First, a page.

It is 2:30 AM –  early Friday morning.  I am up and unable to sleep because our fifth grandchild, Greta Mae, is in process of arriving into the world. I can hardly wait to hold her and see her.  Holding a new born baby always causes me to be in awe of our Creator God.  Holding a brand new grandchild is even more awe inspiring because it involves the life of your own child extending forward into a new generation.
Grandchildren cause me to ponder important thoughts like what will they remember me for in the future when I am gone?   In thinking about this, I look back to a very significant milestone in my life nearly ten years ago before I had any grandchildren.  It was in the wee morning hours, like right now, and all was still and dark outside.  I was sitting in our family room in Bend, Oregon with a newly purchased journal in my lap.  A void had been growing in my heart and my hope was that journaling would help. I determined to begin prayer journaling that morning, a practice that I have continued faithfully to this day.   It was difficult at first and I wrote only one short sentence that day- a sincere prayer however offered up with a hopeful heart.  That statement became a major turning point in my life because to this day God has never stopped responding to: “Lord, I want to seek your face so please show me how.”
God desires that we know him and love him.  Amazingly, we are to grow in the knowledge of an incomprehensible God- to know what we really can’t know. A. W. Tozer in The Knowledge of the Holy says that to know God is both the easiest and the most difficult task we have.  “It requires hard mental toil yet it is freely given.”  Paul stated in 1 Corinthians that “the natural man does not receive the things of the spirit of God, for they are foolishness to him, nor can he know them, for they are spiritually discerned.”
I knew that morning that my comprehension of God needed to grow and I also knew that I could not accomplish it on my own.
Many people today foolishly take on the serious responsibility of deciding for themselves what God is like. They pick and choose attributes they like about Him and edit out features they find objectionable.   I recently heard a young woman declare that she was choosing to be a “Christian Pagan” (Christian Paganism is a new movement) for no reason except she liked the sound of it and it allows her to freely consider God both man and woman.   We have  somehow given young people today the idea that they can select the God they want to serve and even make changes to him as needed to suits their lifestyles.
God does not however – and will never – conform to our image of him.  He is immutable and has been and will forever be I AM. Philosophies come and go as humans try to fit god into a box suitable for themselves, yet embedded in our created image is a deep yearning to know God Almighty, Creator of the heavens and the earth, God our Savior.  Only this one true God can meet our deepest desire and fill the void in our hearts.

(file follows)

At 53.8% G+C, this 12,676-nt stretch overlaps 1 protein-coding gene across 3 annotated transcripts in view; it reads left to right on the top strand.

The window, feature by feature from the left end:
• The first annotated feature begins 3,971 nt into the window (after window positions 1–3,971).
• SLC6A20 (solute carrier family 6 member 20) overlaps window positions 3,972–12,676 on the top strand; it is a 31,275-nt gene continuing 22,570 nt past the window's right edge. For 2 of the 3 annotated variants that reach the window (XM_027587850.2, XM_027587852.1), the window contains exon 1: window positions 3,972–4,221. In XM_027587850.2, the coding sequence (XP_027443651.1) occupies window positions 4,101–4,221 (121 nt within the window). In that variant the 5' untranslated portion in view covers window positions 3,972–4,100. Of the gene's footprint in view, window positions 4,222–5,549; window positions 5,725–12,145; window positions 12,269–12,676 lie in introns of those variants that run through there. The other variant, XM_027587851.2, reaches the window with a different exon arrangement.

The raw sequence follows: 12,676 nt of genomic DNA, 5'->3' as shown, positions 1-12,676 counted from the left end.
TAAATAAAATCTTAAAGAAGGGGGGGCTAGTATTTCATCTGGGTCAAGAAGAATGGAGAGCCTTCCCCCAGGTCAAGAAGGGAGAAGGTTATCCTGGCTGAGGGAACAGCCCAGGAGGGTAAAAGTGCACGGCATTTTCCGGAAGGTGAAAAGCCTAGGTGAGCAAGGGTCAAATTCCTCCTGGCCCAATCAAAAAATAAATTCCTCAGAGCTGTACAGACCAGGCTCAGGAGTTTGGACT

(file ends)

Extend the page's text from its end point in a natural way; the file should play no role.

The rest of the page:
Tozer said that “the God of Abraham whom our fathers knew has withdrawn His conscious presence from us, and another god is making himself at home among us.  This god we have made and because we have made him we can understand him.  Because we have created him he can never surprise us, never overwhelm us, nor astonish us nor transcend us.”
Peter said this mouthful in 2 Peter 1: 3-4: His divine power has given to us all things that pertain to life and godliness, through the knowledge of Him who has called us by glory and virtue, by which have been given to us exceedingly great and precious promises, that through them you may be partakers of the divine nature having escaped the corruption that is in the world through lust.
Peter’s comprehension of God, as expressed in this verse alone was passionate and deep – deeper than I can wrap my mind around. I want to really and truly understand what it means to be a partaker of the divine nature but in order to be a partaker, I need to know what I am partaking of.
The men and women of the Bible knew.  They were in complete awe of a God who was alive and personal and the absolute all powerful God who ruled their world.   Whenever God appeared to them, the outcome was always one of fear and an overwhelming sense of their own unworthiness:

  • Moses hid his face.
  • Isaiah exclaimed, “Woe is me, for I am undone!  Because I am a man of unclean lips, and I dwell in the midst of a people of unclean lips; for my eyes have seen the King, the Lord of Hosts.”
  • No strength remained in Daniel when he saw God in a vision.

Their deep sense and awe of God caused them to fear Him.  They knew that the “fear of the Lord was not only the beginning of wisdom but also a fountain of life to turn one away from the snares of death”. (Proverbs 14: 27)  Few seem to embrace this “healing fear” today and sadly when God is not feared, His ways are ignored.
Like Peter and the people of the Bible, we must become passionate about knowing God.  Passion is a choice.  Knowing God is a choice . Both grow out of diligent effort.   I pray that our current generation will be remembered for restoring the church to a lofty view of God, for stamping out prevailing philosophies such as Moralistic Theistic Deism,( check out last week’s blog for a definition) a very diminished  view of God currently embraced by many in our culture.
Andrew Murray wrote that “the All of God is what we must seek.  There should be no use of our time, no word on our lips, no motivation of our heart, no satisfying of the needs of our physical life that is not the expression of the will, the glory, and the power of God.  God must not be merely something to us, nor even a lot, but all.”

Blessed are the pure in heart for they shall see God.  Matthew 5:8

Note:  I highly recommend A.W. Tozer’s classic book The Knowledge of the Holy.  Later this week, I will post a handout outlining the attributes of God as described by Tozer in his book.